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Colombia, Ecuador Committed to the Fight against Transnational Crime

Colombia, Ecuador Committed to the Fight against Transnational Crime

By Juan Delgado/Diálogo
July 27, 2021

Colombia and Ecuador agreed to strengthen cooperation between their armed forces for a greater impact in the fight against transnational crime, especially on the border. So said Colombian Defense Minister Diego Molano Aponte and Ecuadorian Minister of Defense Admiral Fernando Donoso Morán during a binational meeting in Ipiales, Nariño department, Colombia, in early July.

The meeting, held under the Binational Annual Operational Plan 2021 between both countries, aimed to strengthen cooperation in defense and security against regional threats, such as organized crime, narcotrafficking, smuggling, human trafficking, illegal extractive activities, and other related crimes, the Ecuadorian Ministry of National Defense said in a statement.

Among the issues discussed at the meeting, the ministers highlighted the importance of making progress in controlling illegal border crossings, with greater cooperation between both countries’ authorities, the Ecuadorian newspaper El Universo reported. Concerning illegal border crossings, Donoso said that authorities will make every effort to close them. For his part, Molano said that the crossing over the Mataje River — a bordering river and one of the main routes for drug transport — requires the joint presence of both countries’ authorities and increased intelligence exchange efforts, the newspaper reported.

According to a December 2020 report by Colombian magazine Semana, the 586 meter-long border between Ecuador and Colombia has become one of the largest narcotrafficking trade points in the region, where up to 20 criminal groups, including dissidents of the Revolutionary Armed Forces of Colombia and Mexican cartels, fight for control over the area.

“[The drug] is grown in Colombia, Nariño and Putumayo departments; the labs are kept [there]; but on the other hand, all that drug is transferred to Ecuador, to collection centers and international distribution platforms. Ninety-seven to 95 percent of the drugs that are bound for the United States leave through the Pacific and leave through Colombia and Ecuador,” Colonel (Ret.) Mario Pazmiño, former Ecuadorian Army Intelligence director, said in an interview with Semana.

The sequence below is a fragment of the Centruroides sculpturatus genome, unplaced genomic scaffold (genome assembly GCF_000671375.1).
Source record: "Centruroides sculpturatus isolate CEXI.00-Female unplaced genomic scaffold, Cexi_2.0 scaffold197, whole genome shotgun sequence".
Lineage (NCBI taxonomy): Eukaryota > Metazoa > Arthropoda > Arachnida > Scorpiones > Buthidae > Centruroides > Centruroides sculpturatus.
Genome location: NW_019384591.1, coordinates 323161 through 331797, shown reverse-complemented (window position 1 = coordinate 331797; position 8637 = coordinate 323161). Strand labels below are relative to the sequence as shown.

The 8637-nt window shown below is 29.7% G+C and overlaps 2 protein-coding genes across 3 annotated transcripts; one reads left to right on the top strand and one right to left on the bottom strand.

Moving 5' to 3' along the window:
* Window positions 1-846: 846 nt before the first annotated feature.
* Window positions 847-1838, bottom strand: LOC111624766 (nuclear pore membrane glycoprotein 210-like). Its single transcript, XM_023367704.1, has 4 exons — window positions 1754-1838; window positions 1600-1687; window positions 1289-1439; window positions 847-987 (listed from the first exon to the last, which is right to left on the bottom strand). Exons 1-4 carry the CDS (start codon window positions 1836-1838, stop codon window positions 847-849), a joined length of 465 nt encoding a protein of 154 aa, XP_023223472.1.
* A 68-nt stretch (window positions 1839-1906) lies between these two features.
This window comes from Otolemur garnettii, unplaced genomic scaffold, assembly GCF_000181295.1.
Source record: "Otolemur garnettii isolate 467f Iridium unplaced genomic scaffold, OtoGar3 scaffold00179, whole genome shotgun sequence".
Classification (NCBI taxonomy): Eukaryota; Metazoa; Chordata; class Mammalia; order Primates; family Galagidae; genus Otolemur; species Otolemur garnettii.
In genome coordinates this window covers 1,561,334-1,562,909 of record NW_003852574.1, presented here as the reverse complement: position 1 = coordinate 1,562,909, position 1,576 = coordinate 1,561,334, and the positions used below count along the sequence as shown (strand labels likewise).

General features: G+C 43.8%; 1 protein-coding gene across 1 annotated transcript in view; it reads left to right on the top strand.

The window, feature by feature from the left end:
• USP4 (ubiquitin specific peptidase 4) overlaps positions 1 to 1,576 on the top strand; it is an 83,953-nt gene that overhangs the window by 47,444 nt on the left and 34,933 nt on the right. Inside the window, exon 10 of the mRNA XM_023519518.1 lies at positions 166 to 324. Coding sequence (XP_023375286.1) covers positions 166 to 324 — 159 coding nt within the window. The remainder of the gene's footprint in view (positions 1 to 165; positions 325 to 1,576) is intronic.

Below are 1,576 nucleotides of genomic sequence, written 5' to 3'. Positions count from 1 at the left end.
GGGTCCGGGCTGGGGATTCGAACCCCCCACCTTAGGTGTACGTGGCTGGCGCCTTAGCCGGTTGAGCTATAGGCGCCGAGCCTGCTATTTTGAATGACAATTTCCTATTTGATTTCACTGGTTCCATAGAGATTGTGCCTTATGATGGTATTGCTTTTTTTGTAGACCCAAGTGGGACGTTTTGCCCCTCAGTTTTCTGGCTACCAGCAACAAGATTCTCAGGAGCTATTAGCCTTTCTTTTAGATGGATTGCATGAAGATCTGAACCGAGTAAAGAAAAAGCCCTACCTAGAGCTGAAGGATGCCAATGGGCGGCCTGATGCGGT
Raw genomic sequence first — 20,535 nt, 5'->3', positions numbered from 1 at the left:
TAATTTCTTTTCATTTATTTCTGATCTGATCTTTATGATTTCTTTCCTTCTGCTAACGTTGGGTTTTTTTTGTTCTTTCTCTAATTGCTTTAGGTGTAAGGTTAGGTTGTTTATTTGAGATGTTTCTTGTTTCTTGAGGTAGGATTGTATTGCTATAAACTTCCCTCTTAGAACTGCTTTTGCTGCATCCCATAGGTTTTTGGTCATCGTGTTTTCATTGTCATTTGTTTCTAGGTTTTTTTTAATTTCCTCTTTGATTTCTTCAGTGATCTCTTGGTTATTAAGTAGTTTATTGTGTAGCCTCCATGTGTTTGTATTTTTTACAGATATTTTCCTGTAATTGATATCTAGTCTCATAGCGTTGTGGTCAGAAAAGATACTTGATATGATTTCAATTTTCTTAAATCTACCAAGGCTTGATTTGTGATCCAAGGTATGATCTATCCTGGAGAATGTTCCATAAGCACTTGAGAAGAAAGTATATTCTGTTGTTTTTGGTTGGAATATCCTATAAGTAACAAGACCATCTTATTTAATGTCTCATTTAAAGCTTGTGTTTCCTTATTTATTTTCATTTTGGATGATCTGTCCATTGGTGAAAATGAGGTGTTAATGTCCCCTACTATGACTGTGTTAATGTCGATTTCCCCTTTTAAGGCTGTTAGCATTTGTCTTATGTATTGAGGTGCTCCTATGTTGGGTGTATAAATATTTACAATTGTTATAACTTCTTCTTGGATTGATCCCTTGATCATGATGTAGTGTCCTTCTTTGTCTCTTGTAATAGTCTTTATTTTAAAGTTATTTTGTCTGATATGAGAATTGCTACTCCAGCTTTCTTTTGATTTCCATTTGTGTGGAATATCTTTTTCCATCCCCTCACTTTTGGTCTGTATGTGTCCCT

The international organization InSight Crime, which specializes in security threats in Latin America, describes Ecuador as a cocaine highway to the United States and Europe. According to the organization, cocaine transits through Ecuador via the Pacific route, supplied mostly with cocaine produced in Nariño that enters Ecuador through tributaries of the Mataje River, and also via the Amazon route, supplied with cocaine produced in Putumayo and that enters through the Ecuadorian province of Sucumbíos.

“Narcotrafficking is the greatest threat to stability in both countries, which is why we have agreed to carry out mirror-like operations between the armed forces of both countries, seeking greater operational impact, information exchange, and air and maritime controls,” Colombian Minister Molano said.

The meeting concluded with the signing of a Joint Declaration, where “they reiterated the importance of maintaining a continuous dialogue to monitor and coordinate operations against the presence of external actors, which have increased in the region and which constitute a threat to the hemisphere,” the Colombian Ministry of National Defense said in a statement.

“Faced with the common threats that we now have, we are more united than ever and ready to collaborate in the fight against organized crime and against any threat that may disrupt the security of our countries,” Ecuadorian Minister Donoso said.

 

 

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